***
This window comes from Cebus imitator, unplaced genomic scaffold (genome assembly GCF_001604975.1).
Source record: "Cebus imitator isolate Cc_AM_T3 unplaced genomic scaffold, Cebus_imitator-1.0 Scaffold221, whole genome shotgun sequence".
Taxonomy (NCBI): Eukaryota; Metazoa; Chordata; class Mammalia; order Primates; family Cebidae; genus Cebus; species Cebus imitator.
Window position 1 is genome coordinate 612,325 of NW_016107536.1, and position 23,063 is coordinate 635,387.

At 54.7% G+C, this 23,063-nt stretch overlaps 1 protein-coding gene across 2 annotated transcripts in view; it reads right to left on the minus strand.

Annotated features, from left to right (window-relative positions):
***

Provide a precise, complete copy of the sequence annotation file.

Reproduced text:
This window comes from Cebus imitator, unplaced genomic scaffold (genome assembly GCF_001604975.1).
Source record: "Cebus imitator isolate Cc_AM_T3 unplaced genomic scaffold, Cebus_imitator-1.0 Scaffold221, whole genome shotgun sequence".
Taxonomy (NCBI): Eukaryota; Metazoa; Chordata; class Mammalia; order Primates; family Cebidae; genus Cebus; species Cebus imitator.
Window position 1 is genome coordinate 612,325 of NW_016107536.1, and position 23,063 is coordinate 635,387.

At 54.7% G+C, this 23,063-nt stretch overlaps 1 protein-coding gene across 2 annotated transcripts in view; it reads right to left on the minus strand.

Annotated features, from left to right (window-relative positions):